Bluetick Coonhound Harrier

Pippa Elliott
Dr Pippa Elliott (BVMS MRCVS, University of Glasgow)
Photo of adult Bluetick Coonhound Harrier

The Bluetick Coonhound Harrier is a hybrid dog, the love-pup of a Bluetick Coonhound and a Harrier. The Bluetick Coonhound Harrier is a medium to large sized dog, with a hunting heritage and a temperament to match. With a reputation for being friendly and outgoing, these dogs love to be part of a pack – be that composed of humans or dogs. However, they do require an owner with experience to control their wanderlust, plus this dog needs plenty of space and isn’t suited to apartment living.

A delightful dog for an active person who is home a lot, the Bluetick Coonhound Harrier has an easy-to-care, short-haired coat that needs brushing once a week. However, they do drool, so house-proud people that don’t like dog slobber be fore-warned!

About & History

In common with other hybrid dogs, the story of the Bluetick Coonhound Harrier is in its infancy, with their history being that of the two parent breeds.

The Bluetick Coonhound

The Bluetick Coonhound originates from the US and is named for their coat colour (blue ticked) and ability to hunt raccoons. Their bloodlines go back to the time of George Washington, who was gifted some French Staghounds by the Marquis de Lafayette. Bred with other hound breeds, especially the English Foxhound, this led to the development of a gifted scent hound that become known as the Coonhound.

Although somewhat ponderous (which enabled human hunters to keep pace with their dog on foot) the Coonhound is blessed with considerable endurance. Indeed, they are fabled with being able to track for 30 hours without rest. Add to this their awesome strength, and a nose that can follow ‘cold’ trails over a week old, it’s not hard to see the breed was hard to improve upon and remained largely unchanged over the centuries.

The Harrier

The Harrier is another hunting dog, which is physically larger than a Beagle but smaller than a Foxhound. The Harrier breed was established over 800 years ago, sharing some common heritage with the Talbot Hound (now extinct), Basset Hound, and Bloodhound.

Those earlier Harriers hunted hares and were slower than the dog we know today. Over the centuries they were selectively bred for speed and to hunt in packs. Their intimidating prey drive made them popular with hunters, and for a long time were more popular than Beagles. However, initially the distinction between these similar breeds was blurred, since the term ‘Harrier’ was once a descriptive term for a particularly swift Beagle. It was only with the passing time that these two breeds diverged and became distinct.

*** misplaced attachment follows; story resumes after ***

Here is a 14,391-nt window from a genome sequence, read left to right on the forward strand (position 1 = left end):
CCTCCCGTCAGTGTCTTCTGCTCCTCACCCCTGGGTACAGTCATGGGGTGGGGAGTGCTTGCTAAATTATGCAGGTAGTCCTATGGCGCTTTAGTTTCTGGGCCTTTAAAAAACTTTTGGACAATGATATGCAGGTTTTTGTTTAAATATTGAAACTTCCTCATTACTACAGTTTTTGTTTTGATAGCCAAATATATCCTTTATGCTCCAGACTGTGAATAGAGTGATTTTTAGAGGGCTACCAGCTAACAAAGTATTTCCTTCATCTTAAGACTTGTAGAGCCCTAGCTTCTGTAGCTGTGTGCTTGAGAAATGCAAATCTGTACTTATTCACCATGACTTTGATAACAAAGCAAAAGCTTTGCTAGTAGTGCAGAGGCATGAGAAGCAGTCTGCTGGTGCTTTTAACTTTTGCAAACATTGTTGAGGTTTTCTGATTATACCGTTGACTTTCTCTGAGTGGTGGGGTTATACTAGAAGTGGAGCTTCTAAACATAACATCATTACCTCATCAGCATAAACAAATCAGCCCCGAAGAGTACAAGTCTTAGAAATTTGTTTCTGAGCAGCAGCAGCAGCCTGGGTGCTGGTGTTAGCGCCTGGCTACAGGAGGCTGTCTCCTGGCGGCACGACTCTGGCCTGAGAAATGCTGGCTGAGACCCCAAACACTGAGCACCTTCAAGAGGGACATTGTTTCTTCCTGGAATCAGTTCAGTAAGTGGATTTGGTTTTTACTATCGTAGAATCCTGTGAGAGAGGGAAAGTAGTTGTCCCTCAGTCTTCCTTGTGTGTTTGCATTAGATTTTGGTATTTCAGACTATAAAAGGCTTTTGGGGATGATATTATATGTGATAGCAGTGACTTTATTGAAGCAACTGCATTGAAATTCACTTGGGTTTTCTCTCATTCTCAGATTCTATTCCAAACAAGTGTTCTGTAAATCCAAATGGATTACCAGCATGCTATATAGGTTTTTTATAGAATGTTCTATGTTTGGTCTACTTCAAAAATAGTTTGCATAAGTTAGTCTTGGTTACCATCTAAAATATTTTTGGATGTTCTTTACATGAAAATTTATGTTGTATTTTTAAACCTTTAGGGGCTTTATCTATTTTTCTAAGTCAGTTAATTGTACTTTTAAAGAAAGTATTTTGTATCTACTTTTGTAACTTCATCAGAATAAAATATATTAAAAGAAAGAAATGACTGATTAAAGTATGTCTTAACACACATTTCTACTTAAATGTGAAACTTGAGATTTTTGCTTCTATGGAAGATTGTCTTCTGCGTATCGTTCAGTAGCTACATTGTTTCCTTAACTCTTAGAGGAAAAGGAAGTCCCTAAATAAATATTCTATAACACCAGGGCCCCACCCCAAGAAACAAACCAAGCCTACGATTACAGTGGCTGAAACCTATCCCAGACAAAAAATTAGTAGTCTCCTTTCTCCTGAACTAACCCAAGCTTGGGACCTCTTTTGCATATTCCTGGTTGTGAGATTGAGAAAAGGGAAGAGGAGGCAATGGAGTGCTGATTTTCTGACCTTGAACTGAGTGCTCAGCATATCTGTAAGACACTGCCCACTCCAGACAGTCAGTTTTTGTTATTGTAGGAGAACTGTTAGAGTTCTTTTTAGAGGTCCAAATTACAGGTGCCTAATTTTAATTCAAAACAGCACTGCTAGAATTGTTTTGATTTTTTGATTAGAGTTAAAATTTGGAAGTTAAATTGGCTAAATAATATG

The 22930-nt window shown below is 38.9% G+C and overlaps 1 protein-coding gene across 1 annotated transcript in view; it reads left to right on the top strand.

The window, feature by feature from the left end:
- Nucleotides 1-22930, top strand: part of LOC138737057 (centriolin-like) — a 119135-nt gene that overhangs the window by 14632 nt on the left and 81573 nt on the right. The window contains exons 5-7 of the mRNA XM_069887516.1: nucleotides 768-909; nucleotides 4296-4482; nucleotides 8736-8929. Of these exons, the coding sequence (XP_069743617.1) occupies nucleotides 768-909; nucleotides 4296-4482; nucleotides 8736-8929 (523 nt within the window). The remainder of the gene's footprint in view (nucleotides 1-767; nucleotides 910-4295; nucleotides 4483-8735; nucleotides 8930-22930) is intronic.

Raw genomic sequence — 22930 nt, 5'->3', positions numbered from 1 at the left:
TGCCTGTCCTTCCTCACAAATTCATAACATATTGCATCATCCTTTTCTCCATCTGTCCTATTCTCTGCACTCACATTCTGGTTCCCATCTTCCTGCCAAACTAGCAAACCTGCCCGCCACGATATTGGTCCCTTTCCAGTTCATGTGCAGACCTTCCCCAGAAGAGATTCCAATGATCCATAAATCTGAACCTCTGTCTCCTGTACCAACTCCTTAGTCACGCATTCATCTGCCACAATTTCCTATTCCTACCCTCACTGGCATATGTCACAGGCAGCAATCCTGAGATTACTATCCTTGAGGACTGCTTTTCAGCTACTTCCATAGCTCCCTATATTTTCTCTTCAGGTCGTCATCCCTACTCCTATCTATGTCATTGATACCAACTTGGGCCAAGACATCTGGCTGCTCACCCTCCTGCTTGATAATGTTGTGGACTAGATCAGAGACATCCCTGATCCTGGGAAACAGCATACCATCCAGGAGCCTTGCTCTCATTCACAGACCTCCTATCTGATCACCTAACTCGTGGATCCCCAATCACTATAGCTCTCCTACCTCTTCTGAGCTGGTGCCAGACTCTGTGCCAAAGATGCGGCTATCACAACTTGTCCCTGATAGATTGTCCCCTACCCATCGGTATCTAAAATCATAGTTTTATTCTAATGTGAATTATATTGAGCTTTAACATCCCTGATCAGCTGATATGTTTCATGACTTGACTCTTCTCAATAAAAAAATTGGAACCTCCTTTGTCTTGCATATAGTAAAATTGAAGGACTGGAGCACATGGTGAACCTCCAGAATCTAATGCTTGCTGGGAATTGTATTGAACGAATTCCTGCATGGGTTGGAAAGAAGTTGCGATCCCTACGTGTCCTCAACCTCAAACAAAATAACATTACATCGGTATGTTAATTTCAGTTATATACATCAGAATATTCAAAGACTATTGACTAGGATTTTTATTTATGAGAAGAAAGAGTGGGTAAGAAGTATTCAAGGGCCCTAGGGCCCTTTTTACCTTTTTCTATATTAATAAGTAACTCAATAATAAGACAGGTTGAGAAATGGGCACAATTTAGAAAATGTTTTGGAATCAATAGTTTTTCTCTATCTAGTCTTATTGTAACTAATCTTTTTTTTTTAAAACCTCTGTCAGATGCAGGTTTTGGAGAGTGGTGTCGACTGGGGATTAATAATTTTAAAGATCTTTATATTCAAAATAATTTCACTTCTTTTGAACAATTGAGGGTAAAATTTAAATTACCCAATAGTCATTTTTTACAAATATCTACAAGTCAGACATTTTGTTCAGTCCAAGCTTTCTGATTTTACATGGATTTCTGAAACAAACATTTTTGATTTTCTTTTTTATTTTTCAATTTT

The physical appearance of a hybrid dog is somewhat of a lottery, since they may be a genuine blend or strongly take after one or other of the parent breeds. However, the parents of the Bluetick Coonhound Harrier already share many characteristics in common, meaning their off-spring have a slightly more predictable appearance than other hybrids.

The Bluetick Coonhound Harrier tends to be a large to medium-sized dog that is taller than long, with an athletic build. They have a deep chest, tucked up waist, long legs, and a whip-like tail. They are sturdy without being heavy giving the overall impression of an endurance athlete rather than a sprinter.

This hybrid has a long muzzle and a strongly boned forehead. Their head is framed by long drop ears, which draw attention to their sweet expression and alert eyes. The Bluetick Coonhound Harrier has a short coat that may have tan and white elements (from the Harrier) alongside the blue mottled coat linked to the Bluetick Coonhound.

Character & Temperament

The Bluetick Coonhound Harrier has many excellent qualities that make them good family dogs, but they do have a challenging side. In their favour they are friendly, curious, outgoing and love human company. On the minus side, they have a strong prey drive and will chase anything that moves (including small children). Think about this characteristic some more and it becomes clear they can be independent minded and also need a good amount of exercise.